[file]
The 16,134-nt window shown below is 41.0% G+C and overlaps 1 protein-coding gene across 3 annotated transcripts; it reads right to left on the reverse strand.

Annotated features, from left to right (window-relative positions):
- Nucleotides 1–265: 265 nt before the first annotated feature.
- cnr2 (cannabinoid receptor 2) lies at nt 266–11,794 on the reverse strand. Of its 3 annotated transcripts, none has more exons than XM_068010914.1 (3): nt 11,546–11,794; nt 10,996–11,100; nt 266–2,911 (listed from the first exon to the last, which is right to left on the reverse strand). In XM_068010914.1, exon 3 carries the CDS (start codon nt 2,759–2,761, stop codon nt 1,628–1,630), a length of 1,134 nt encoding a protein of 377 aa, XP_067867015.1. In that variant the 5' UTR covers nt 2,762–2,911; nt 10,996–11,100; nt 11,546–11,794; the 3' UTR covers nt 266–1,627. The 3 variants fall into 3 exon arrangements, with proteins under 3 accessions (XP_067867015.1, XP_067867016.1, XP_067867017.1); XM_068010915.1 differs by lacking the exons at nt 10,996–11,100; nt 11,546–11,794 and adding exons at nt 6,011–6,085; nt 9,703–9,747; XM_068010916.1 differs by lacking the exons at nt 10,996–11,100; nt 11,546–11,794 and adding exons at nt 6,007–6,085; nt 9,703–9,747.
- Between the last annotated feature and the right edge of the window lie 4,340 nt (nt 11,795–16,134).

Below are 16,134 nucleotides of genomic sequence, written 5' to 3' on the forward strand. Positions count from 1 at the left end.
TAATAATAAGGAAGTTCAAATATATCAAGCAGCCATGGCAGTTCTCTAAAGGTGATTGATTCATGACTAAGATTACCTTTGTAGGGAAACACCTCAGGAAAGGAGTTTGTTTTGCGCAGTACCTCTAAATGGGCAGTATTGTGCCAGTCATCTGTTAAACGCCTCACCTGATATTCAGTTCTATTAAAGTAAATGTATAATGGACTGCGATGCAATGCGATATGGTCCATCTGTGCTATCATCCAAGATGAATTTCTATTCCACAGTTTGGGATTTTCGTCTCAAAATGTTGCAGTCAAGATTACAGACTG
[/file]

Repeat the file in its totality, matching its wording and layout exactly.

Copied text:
The 16,134-nt window shown below is 41.0% G+C and overlaps 1 protein-coding gene across 3 annotated transcripts; it reads right to left on the reverse strand.

Annotated features, from left to right (window-relative positions):
- Nucleotides 1–265: 265 nt before the first annotated feature.
- cnr2 (cannabinoid receptor 2) lies at nt 266–11,794 on the reverse strand. Of its 3 annotated transcripts, none has more exons than XM_068010914.1 (3): nt 11,546–11,794; nt 10,996–11,100; nt 266–2,911 (listed from the first exon to the last, which is right to left on the reverse strand). In XM_068010914.1, exon 3 carries the CDS (start codon nt 2,759–2,761, stop codon nt 1,628–1,630), a length of 1,134 nt encoding a protein of 377 aa, XP_067867015.1. In that variant the 5' UTR covers nt 2,762–2,911; nt 10,996–11,100; nt 11,546–11,794; the 3' UTR covers nt 266–1,627. The 3 variants fall into 3 exon arrangements, with proteins under 3 accessions (XP_067867015.1, XP_067867016.1, XP_067867017.1); XM_068010915.1 differs by lacking the exons at nt 10,996–11,100; nt 11,546–11,794 and adding exons at nt 6,011–6,085; nt 9,703–9,747; XM_068010916.1 differs by lacking the exons at nt 10,996–11,100; nt 11,546–11,794 and adding exons at nt 6,007–6,085; nt 9,703–9,747.
- Between the last annotated feature and the right edge of the window lie 4,340 nt (nt 11,795–16,134).

Below are 16,134 nucleotides of genomic sequence, written 5' to 3' on the forward strand. Positions count from 1 at the left end.
TAATAATAAGGAAGTTCAAATATATCAAGCAGCCATGGCAGTTCTCTAAAGGTGATTGATTCATGACTAAGATTACCTTTGTAGGGAAACACCTCAGGAAAGGAGTTTGTTTTGCGCAGTACCTCTAAATGGGCAGTATTGTGCCAGTCATCTGTTAAACGCCTCACCTGATATTCAGTTCTATTAAAGTAAATGTATAATGGACTGCGATGCAATGCGATATGGTCCATCTGTGCTATCATCCAAGATGAATTTCTATTCCACAGTTTGGGATTTTCGTCTCAAAATGTTGCAGTCAAGATTACAGACTG